Cats and COVID-19: You Should Know That

Cats can become infected with the coronavirus – this is shown by isolated cases and tests in the laboratory. Your animal world tells you what you can do to protect your cat from infection – and whether your cat needs a mask.

Worldwide there are only three confirmed cases of cats infected with the new coronavirus: After one cat in Belgium, two cats in New York have now also tested positive. In addition, several big cats in a New York zoo have contracted the virus.

According to the World Health Organization, there are now more than 3.4 million confirmed Covid-19 cases worldwide. Compared to this, the risk for cats seems to be relatively low.

Can My Cat Get the Coronavirus?

The researchers at the Friedrich Loeffler Institute (FLI), the Federal Research Institute for Animal Health, have found that cats can be infected with the virus in experiments. They also excrete this and can infect other cats.

However, experience so far shows that pets cannot infect people. They seem to shed the virus in too small amounts to become a source of infection for us.

Therefore: You should not leave your pet blindly out of fear of infection or give it to an animal shelter!

According to the German Animal Welfare Association, there is currently no evidence of severe or fatal infections in pets. So far, all cats that tested positive have recovered or are on the mend.

Nevertheless, as a cat parent, you want your cat to stay healthy. And the following tips will help:

How Can I Protect My Cat?

Most importantly, basic hygiene practices are observed when handling pets. This includes washing your hands before and after handling your cat. You should also avoid kisses and you shouldn’t let your cat lick you on the face.

You should also avoid sharing food and prolonged close contact – for example when your cat is sleeping in your bed. Incidentally, this also applies to dogs.

If you or someone else in your household is sick with Covid-19, it is best to have an uninfected person in the same household take care of the cat. The FLI also advises against moving the cat to another home or animal shelter where it could spread the virus.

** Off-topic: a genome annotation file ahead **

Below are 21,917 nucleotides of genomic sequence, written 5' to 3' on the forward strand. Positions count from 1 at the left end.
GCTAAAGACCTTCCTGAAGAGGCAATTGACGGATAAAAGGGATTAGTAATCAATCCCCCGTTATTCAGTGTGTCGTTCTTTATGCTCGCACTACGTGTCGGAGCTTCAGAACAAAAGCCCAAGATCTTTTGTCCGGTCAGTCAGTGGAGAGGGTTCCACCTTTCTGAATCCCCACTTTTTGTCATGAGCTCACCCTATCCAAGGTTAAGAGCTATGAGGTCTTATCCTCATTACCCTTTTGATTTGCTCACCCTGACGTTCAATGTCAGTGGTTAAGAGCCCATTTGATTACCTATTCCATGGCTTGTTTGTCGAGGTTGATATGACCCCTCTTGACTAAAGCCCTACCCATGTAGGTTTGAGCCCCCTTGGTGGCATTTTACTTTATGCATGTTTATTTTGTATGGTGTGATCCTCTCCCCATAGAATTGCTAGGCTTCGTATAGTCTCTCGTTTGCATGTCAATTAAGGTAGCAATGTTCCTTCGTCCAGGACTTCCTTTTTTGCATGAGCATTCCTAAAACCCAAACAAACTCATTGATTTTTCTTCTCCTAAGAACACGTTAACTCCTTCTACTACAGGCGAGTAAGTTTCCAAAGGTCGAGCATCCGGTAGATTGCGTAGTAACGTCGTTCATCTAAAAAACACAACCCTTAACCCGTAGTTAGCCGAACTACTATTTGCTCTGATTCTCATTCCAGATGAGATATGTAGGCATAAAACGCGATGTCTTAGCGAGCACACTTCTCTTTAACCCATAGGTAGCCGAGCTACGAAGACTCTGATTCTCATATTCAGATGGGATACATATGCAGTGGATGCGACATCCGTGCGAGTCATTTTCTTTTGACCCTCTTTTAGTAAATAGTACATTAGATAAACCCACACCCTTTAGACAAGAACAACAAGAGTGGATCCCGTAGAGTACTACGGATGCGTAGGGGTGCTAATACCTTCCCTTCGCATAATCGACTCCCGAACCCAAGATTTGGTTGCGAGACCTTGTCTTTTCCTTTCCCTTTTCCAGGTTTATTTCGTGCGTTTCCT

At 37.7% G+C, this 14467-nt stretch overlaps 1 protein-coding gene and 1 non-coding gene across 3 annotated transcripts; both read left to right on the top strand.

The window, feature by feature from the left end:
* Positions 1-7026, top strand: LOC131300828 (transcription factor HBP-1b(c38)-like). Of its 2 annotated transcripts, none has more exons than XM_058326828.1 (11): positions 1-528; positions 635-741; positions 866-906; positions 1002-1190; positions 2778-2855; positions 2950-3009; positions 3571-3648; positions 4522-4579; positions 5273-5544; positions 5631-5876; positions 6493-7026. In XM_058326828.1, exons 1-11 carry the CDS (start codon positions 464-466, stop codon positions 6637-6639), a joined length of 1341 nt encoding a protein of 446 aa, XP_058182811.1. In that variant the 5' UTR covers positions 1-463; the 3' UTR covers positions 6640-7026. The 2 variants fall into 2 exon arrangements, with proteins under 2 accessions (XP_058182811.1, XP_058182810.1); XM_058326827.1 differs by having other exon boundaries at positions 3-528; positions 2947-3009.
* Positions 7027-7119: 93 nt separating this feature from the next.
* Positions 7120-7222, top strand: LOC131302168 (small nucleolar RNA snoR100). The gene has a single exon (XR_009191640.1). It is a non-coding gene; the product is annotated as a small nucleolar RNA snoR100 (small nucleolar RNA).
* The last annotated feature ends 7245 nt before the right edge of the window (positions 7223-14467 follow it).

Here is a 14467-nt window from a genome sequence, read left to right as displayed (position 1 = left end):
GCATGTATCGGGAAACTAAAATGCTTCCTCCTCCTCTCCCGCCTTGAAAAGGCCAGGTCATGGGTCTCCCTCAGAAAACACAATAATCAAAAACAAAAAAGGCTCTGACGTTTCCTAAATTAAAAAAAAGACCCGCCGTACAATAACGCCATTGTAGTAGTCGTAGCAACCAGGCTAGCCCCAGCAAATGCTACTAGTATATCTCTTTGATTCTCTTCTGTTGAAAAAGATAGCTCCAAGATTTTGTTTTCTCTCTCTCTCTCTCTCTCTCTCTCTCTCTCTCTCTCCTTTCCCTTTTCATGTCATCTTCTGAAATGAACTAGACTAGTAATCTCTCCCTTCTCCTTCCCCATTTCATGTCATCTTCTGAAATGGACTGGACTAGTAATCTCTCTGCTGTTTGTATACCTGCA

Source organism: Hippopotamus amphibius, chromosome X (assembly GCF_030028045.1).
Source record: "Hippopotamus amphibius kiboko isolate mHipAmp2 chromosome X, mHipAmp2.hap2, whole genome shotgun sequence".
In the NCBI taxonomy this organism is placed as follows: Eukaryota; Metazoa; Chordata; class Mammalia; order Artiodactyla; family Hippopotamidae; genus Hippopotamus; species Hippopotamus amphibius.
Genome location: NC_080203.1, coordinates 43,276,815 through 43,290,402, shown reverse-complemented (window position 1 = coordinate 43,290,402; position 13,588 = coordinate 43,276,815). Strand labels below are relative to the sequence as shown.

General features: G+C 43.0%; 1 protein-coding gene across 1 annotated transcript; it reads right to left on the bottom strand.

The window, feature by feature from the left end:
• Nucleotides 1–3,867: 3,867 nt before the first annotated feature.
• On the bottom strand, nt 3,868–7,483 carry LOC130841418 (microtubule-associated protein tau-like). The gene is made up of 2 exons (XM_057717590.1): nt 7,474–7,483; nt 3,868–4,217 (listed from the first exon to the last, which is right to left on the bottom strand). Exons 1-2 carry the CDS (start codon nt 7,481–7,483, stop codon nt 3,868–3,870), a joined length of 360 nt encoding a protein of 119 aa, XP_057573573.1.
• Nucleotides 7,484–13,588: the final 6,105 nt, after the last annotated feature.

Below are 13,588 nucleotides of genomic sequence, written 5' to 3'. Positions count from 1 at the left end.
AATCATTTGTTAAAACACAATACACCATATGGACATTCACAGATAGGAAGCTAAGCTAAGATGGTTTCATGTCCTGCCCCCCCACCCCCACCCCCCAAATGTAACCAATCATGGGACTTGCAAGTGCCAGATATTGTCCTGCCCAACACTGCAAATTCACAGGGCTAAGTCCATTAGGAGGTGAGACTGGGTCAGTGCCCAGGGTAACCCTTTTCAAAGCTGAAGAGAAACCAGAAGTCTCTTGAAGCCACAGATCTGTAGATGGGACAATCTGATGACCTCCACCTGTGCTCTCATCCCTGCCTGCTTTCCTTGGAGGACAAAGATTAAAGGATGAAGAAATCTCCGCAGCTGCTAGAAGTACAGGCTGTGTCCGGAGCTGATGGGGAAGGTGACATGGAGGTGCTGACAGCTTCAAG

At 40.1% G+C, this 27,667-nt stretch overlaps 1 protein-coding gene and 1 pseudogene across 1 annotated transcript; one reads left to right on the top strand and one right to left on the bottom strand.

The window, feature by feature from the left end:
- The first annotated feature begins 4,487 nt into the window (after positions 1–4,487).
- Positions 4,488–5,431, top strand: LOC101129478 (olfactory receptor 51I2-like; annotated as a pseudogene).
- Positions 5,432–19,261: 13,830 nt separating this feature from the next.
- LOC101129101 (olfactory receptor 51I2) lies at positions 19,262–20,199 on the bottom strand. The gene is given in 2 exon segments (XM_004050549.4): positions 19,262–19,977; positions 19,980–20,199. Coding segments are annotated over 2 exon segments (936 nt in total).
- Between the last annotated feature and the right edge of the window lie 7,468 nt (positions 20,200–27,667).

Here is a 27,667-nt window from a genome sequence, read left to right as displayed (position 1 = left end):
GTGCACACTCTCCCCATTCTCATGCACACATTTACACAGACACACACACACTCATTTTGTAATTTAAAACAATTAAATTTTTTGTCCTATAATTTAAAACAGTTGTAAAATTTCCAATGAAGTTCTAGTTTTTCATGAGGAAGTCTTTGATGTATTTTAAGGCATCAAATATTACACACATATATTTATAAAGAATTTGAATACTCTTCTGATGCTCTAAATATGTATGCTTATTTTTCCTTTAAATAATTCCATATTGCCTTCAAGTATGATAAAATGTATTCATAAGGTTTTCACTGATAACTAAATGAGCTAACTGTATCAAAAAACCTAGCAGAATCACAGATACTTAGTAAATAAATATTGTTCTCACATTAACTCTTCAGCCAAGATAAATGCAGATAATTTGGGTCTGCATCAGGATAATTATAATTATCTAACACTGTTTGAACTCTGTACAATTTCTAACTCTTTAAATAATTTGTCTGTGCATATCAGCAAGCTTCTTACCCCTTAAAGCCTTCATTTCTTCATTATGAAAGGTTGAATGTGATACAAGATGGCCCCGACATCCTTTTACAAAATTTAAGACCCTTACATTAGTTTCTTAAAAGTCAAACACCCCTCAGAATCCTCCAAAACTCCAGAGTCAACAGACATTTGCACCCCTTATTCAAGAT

Your cat should stay in quarantine with you. In other words: If you have an outdoor cat, it must at least temporarily become a house tiger.

None of your relatives, friends, or neighbors can look after your cat? Then contact the veterinary office to find a solution.

Does My Cat Have to Wear a Mask?

The clear answer here is: No! Masks and disinfectants are not necessary for pets, according to the German Animal Welfare Association. On the contrary, they do more harm: “They stress the animals enormously and can also damage their skin and mucous membranes.” You can wear a mask yourself to protect your cat – this is the advice of the American Centers for Disease Control Prevention (CDC).

How Can I Have My Cat Tested for the Coronavirus?

First of all, the question arises whether it makes sense at all to have the cat tested. That would only be the case if you tested positive for the coronavirus yourself.

The FLI advises against testing cats that have not had any proven contact with SARS-CoV-2 infected people.

If you are infected and want to have your cat tested, you should report this to the responsible veterinary office. You should also seek advice from your vet beforehand. “Sampling should be carried out by a qualified and appropriately protected person on site,” informs the FLI. For the examination, swabs can be taken from the lining of the throat or nose. Fecal samples should only be taken if other samples are eliminated.

What Should I Do If My Cat Tests Positive for the Coronavirus?

You don’t have to worry about getting infected with your cat. The World Organization for Animal Health (OIE) estimates the risk of transmission from cats to humans as low.

Nevertheless, if the test is positive, your cat should be isolated for 14 days if possible – unless it does not already live in a household with people in isolation or quarantine. People who have had close contact with the cat are Category II contacts.

Mary Allen

Written by Mary Allen

Hello, I'm Mary! I've cared for many pet species including dogs, cats, guinea pigs, fish, and bearded dragons. I also have ten pets of my own currently. I've written many topics in this space including how-tos, informational articles, care guides, breed guides, and more.

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